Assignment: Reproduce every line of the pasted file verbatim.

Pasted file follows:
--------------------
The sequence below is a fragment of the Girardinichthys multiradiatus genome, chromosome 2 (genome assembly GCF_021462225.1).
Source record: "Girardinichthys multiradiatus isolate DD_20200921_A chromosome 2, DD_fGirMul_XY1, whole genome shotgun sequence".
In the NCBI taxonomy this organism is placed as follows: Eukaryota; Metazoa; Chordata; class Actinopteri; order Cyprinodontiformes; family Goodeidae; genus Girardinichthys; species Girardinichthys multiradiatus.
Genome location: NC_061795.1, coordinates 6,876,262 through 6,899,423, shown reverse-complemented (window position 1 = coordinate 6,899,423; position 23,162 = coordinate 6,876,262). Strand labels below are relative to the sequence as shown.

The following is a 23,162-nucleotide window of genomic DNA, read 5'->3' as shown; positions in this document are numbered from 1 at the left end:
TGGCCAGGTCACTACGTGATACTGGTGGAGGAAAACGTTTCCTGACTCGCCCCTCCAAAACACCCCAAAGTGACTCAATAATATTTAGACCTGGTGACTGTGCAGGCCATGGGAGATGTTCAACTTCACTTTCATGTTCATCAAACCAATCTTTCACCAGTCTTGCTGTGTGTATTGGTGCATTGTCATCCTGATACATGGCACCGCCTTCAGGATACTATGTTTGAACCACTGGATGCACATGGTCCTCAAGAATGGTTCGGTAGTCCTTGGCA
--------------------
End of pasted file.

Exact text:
The sequence below is a fragment of the Girardinichthys multiradiatus genome, chromosome 2 (genome assembly GCF_021462225.1).
Source record: "Girardinichthys multiradiatus isolate DD_20200921_A chromosome 2, DD_fGirMul_XY1, whole genome shotgun sequence".
In the NCBI taxonomy this organism is placed as follows: Eukaryota; Metazoa; Chordata; class Actinopteri; order Cyprinodontiformes; family Goodeidae; genus Girardinichthys; species Girardinichthys multiradiatus.
Genome location: NC_061795.1, coordinates 6,876,262 through 6,899,423, shown reverse-complemented (window position 1 = coordinate 6,899,423; position 23,162 = coordinate 6,876,262). Strand labels below are relative to the sequence as shown.

The following is a 23,162-nucleotide window of genomic DNA, read 5'->3' as shown; positions in this document are numbered from 1 at the left end:
TGGCCAGGTCACTACGTGATACTGGTGGAGGAAAACGTTTCCTGACTCGCCCCTCCAAAACACCCCAAAGTGACTCAATAATATTTAGACCTGGTGACTGTGCAGGCCATGGGAGATGTTCAACTTCACTTTCATGTTCATCAAACCAATCTTTCACCAGTCTTGCTGTGTGTATTGGTGCATTGTCATCCTGATACATGGCACCGCCTTCAGGATACTATGTTTGAACCACTGGATGCACATGGTCCTCAAGAATGGTTCGGTAGTCCTTGGCA